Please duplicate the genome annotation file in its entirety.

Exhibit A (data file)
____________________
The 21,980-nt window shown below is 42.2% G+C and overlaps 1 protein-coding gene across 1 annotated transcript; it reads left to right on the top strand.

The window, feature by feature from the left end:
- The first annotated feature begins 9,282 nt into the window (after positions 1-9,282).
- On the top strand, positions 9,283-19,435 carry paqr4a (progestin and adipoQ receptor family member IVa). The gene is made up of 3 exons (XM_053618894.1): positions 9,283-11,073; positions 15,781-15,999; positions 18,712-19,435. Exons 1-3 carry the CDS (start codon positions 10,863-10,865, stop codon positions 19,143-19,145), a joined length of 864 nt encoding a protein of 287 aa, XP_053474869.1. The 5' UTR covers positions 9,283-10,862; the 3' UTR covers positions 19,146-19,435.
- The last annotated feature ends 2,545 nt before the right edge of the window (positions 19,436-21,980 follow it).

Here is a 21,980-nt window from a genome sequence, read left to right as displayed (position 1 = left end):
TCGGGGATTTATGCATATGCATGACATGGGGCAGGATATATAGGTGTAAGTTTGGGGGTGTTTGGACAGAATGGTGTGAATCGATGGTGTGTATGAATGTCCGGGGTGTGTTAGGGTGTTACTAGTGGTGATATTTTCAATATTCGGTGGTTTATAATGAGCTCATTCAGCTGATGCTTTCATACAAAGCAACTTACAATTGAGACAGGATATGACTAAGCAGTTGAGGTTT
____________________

The 21,980-nt window shown below is 42.2% G+C and overlaps 1 protein-coding gene across 1 annotated transcript; it reads left to right on the top strand.

The window, feature by feature from the left end:
- The first annotated feature begins 9,282 nt into the window (after positions 1-9,282).
- On the top strand, positions 9,283-19,435 carry paqr4a (progestin and adipoQ receptor family member IVa). The gene is made up of 3 exons (XM_053618894.1): positions 9,283-11,073; positions 15,781-15,999; positions 18,712-19,435. Exons 1-3 carry the CDS (start codon positions 10,863-10,865, stop codon positions 19,143-19,145), a joined length of 864 nt encoding a protein of 287 aa, XP_053474869.1. The 5' UTR covers positions 9,283-10,862; the 3' UTR covers positions 19,146-19,435.
- The last annotated feature ends 2,545 nt before the right edge of the window (positions 19,436-21,980 follow it).

Here is a 21,980-nt window from a genome sequence, read left to right as displayed (position 1 = left end):
TCGGGGATTTATGCATATGCATGACATGGGGCAGGATATATAGGTGTAAGTTTGGGGGTGTTTGGACAGAATGGTGTGAATCGATGGTGTGTATGAATGTCCGGGGTGTGTTAGGGTGTTACTAGTGGTGATATTTTCAATATTCGGTGGTTTATAATGAGCTCATTCAGCTGATGCTTTCATACAAAGCAACTTACAATTGAGACAGGATATGACTAAGCAGTTGAGGTTT